Ida Bell Wells-Barnett (July 16, 1862 – March 25, 1931) was an American investigative journalist, educator, and early leader in the civil rights movement. Audiobooks on Ida B. Wells: https://www.amazon.com/gp/search?ie=UTF8&tag=tra0c7-20&linkCode=ur2&linkId=72cf442f293aa9c43f5d1803934cd95a&camp=1789&creative=9325&index=books&keywords=ida%20wells%20audiobook
She was one of the founders of the National Association for the Advancement of Colored People (NAACP). Over the course of a lifetime dedicated to combating prejudice and violence, and the fight for African-American equality, especially that of women, Wells arguably became the most famous Black woman in America.
Born into slavery in Holly Springs, Mississippi, Wells was freed by the Emancipation Proclamation during the American Civil War. At the age of 16, she lost both her parents and her infant brother in the 1878 yellow fever epidemic. She went to work and kept the rest of the family together with the help of her grandmother. Later, moving with some of her siblings to Memphis, Tennessee, she found better pay as a teacher. Soon, Wells co-owned and wrote for the Memphis Free Speech and Headlight newspaper. Her reporting covered incidents of racial segregation and inequality.
In the 1890s, Wells documented lynching in the United States in articles and through her pamphlet called Southern Horrors: Lynch Law in all its Phases, investigating frequent claims of whites that lynchings were reserved for Black criminals only. Wells exposed lynching as a barbaric practice of whites in the South used to intimidate and oppress African Americans who created economic and political competition—and a subsequent threat of loss of power—for whites. A white mob destroyed her newspaper office and presses as her investigative reporting was carried nationally in Black-owned newspapers. Subjected to continued threats, Wells left Memphis for Chicago. She married Ferdinand L. Barnett in 1895 and had a family while continuing her work writing, speaking, and organizing for civil rights and the women’s movement for the rest of her life.
While her work contains extensive documentation of lynchings — she was one of the first to do so — her work is notable for its real-time reporting on the prevalent incendiary propaganda about Black rape that was used to justify the practice.
Wells was outspoken regarding her beliefs as a Black female activist and faced regular public disapproval, sometimes including from other leaders within the civil rights movement and the women’s suffrage movement. She was active in women’s rights and the women’s suffrage movement, establishing several notable women’s organizations. A skilled and persuasive speaker, Wells traveled nationally and internationally on lecture tours.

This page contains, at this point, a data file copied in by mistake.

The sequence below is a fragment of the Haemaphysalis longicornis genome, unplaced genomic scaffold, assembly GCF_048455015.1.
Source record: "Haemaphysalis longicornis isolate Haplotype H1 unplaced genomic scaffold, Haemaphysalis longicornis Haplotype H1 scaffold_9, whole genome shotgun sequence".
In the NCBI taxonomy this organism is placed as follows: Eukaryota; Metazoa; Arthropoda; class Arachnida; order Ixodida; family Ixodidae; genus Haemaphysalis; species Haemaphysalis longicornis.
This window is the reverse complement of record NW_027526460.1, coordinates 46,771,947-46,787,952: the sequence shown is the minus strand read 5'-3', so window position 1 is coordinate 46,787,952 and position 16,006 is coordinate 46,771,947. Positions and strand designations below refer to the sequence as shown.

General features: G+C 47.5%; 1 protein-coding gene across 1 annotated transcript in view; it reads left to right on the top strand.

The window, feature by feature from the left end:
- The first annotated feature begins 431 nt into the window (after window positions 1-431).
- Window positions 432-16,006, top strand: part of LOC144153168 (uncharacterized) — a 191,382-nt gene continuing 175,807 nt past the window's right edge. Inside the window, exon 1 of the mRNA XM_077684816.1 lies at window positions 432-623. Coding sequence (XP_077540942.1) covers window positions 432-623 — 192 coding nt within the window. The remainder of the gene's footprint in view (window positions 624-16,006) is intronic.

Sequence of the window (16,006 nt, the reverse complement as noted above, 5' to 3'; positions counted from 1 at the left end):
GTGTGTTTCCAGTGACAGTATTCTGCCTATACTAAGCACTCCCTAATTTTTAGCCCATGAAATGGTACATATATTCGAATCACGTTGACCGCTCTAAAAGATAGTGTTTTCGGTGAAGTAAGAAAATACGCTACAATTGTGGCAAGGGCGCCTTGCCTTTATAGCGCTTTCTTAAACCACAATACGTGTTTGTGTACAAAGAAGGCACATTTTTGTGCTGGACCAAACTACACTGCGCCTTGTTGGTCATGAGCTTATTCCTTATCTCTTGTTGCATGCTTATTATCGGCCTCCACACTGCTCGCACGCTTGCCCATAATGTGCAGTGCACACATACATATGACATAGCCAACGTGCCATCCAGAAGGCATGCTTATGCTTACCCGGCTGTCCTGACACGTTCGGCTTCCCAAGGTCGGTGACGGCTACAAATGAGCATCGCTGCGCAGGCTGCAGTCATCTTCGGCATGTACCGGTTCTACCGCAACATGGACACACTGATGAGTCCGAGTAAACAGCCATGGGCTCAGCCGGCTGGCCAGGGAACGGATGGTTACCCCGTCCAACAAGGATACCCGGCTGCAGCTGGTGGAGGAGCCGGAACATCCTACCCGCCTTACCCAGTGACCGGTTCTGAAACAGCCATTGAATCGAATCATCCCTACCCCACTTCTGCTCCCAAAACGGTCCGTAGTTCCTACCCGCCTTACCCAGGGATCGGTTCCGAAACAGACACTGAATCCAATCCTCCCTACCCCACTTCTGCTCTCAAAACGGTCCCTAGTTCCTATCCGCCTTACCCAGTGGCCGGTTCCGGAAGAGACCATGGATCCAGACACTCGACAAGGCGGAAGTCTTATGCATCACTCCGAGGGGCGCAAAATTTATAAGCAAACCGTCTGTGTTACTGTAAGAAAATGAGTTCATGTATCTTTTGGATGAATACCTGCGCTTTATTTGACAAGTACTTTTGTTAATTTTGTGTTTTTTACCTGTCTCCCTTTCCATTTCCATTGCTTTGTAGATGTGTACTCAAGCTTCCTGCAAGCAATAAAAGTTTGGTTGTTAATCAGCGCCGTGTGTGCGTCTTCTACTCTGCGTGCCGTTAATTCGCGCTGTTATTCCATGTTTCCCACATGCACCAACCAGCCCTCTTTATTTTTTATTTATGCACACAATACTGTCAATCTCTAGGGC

In 2020, Wells was posthumously honored with a Pulitzer Prize special citation “[f]or her outstanding and courageous reporting on the horrific and vicious violence against African Americans during the era of lynching.”
The PBS documentary series American Experience aired on October 24, 1989 – season 2, episode 4 (one-hour) – “Ida B. Wells: A Passion for Justice”, written and directed by William Greaves. The documentary featured excerpts of Wells’ memoirs read by Toni Morrison.
In 1995, the play In Pursuit of Justice: A One-Woman Play About Ida B. Wells, written by Wendy D. Jones (born 1953) and starring Janice Jenkins, was produced. It draws on historical incidents and speeches from Wells’ autobiography, and features fictional letters to a friend. It won four awards from the AUDELCO (Audience Development Committee Inc.), an organization that honors Black theater.
In 1999, a staged reading of the play Iola’s Letter, written by Michon Boston (née Michon Alana Boston; born 1962), was performed at Howard University in Washington, D.C., under the direction of Vera J. Katz, including then-student Chadwick Boseman among the cast. The play is inspired by the real-life events that compelled a 29-year-old Ida B. Wells to launch an anti-lynching crusade from Memphis in 1892 using her newspaper, Free Speech.
Wells’ life is the subject of Constant Star (2002), a widely performed musical drama by Tazewell Thompson, who was inspired to write it by the 1989 documentary Ida B. Wells: A Passion for Justice. Thompson’s play explores Wells as “a seminal figure in Post-Reconstruction America”.
Wells was played by Adilah Barnes in the 2004 film Iron Jawed Angels. The film dramatizes a moment during the Woman Suffrage Parade of 1913 when Wells ignored instructions to march with the segregated parade units and crossed the lines to march with the other members of her Illinois chapter.